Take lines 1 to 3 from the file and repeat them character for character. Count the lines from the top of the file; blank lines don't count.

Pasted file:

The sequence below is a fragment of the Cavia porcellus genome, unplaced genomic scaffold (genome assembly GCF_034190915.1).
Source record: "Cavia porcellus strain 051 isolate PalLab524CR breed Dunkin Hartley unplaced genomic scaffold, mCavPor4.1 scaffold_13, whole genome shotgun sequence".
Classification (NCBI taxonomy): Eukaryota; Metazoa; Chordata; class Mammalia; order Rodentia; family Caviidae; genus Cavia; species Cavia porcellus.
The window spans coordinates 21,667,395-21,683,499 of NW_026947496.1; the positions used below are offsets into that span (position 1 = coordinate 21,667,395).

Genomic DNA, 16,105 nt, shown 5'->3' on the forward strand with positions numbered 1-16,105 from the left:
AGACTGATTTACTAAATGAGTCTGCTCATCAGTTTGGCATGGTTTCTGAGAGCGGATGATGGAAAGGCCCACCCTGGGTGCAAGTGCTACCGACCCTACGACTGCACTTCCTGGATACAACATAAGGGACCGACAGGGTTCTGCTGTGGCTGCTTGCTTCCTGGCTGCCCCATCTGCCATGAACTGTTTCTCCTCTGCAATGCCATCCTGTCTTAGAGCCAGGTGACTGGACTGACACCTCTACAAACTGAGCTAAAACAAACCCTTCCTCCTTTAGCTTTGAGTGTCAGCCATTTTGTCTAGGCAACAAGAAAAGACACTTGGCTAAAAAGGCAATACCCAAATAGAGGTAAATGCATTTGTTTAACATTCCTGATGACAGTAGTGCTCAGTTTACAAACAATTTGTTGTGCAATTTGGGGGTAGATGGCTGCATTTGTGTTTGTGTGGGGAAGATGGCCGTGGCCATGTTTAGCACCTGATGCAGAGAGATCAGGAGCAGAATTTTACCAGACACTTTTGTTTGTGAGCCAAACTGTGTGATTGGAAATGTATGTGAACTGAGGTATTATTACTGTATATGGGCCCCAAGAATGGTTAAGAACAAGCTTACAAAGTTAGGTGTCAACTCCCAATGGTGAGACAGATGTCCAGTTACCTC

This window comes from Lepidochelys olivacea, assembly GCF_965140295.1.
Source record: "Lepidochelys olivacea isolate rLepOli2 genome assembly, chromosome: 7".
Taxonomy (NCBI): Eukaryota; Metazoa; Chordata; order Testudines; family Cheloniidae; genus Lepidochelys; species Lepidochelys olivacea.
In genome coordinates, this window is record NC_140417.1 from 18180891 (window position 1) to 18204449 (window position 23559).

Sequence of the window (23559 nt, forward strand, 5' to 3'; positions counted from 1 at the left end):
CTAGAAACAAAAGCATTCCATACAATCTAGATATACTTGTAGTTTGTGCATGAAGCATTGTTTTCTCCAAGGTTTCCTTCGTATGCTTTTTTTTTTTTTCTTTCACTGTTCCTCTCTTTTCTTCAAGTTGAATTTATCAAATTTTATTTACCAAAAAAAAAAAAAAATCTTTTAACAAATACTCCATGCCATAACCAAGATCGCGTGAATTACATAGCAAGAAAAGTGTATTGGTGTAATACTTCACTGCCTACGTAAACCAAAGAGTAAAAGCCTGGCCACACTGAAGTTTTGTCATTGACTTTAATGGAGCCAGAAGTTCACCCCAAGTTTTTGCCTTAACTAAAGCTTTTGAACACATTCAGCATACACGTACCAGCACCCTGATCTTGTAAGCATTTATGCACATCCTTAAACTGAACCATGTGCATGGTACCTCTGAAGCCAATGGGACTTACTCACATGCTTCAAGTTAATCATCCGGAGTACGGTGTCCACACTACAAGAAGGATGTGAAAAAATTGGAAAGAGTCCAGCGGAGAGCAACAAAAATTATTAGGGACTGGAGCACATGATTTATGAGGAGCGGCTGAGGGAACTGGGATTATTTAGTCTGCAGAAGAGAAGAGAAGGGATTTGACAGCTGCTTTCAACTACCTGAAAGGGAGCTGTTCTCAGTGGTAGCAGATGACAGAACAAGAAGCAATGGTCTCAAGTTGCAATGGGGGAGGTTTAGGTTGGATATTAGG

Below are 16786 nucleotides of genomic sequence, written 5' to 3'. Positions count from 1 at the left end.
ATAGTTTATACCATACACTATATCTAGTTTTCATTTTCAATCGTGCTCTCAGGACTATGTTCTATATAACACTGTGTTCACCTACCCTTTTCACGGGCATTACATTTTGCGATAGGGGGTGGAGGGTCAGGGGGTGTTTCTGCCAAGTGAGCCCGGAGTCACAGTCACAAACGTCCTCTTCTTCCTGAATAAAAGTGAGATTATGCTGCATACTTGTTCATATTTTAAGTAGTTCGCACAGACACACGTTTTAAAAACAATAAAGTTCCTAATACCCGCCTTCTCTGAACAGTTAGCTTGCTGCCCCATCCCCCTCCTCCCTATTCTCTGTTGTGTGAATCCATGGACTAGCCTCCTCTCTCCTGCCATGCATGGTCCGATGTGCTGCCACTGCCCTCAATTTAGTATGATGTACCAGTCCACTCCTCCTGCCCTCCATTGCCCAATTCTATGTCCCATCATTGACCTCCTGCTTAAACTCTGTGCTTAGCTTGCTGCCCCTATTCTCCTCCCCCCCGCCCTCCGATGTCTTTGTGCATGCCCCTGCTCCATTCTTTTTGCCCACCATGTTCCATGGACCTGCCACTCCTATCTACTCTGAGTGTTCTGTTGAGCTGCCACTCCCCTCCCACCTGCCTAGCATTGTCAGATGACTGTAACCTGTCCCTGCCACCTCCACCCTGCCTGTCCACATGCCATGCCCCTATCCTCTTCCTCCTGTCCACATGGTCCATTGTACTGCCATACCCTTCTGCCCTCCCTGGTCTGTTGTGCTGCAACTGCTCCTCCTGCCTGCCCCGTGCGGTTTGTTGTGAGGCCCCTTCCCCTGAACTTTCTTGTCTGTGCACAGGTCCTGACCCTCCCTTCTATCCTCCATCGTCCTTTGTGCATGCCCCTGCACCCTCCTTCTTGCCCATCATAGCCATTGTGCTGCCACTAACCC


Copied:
The sequence below is a fragment of the Cavia porcellus genome, unplaced genomic scaffold (genome assembly GCF_034190915.1).
Source record: "Cavia porcellus strain 051 isolate PalLab524CR breed Dunkin Hartley unplaced genomic scaffold, mCavPor4.1 scaffold_13, whole genome shotgun sequence".
Classification (NCBI taxonomy): Eukaryota; Metazoa; Chordata; class Mammalia; order Rodentia; family Caviidae; genus Cavia; species Cavia porcellus.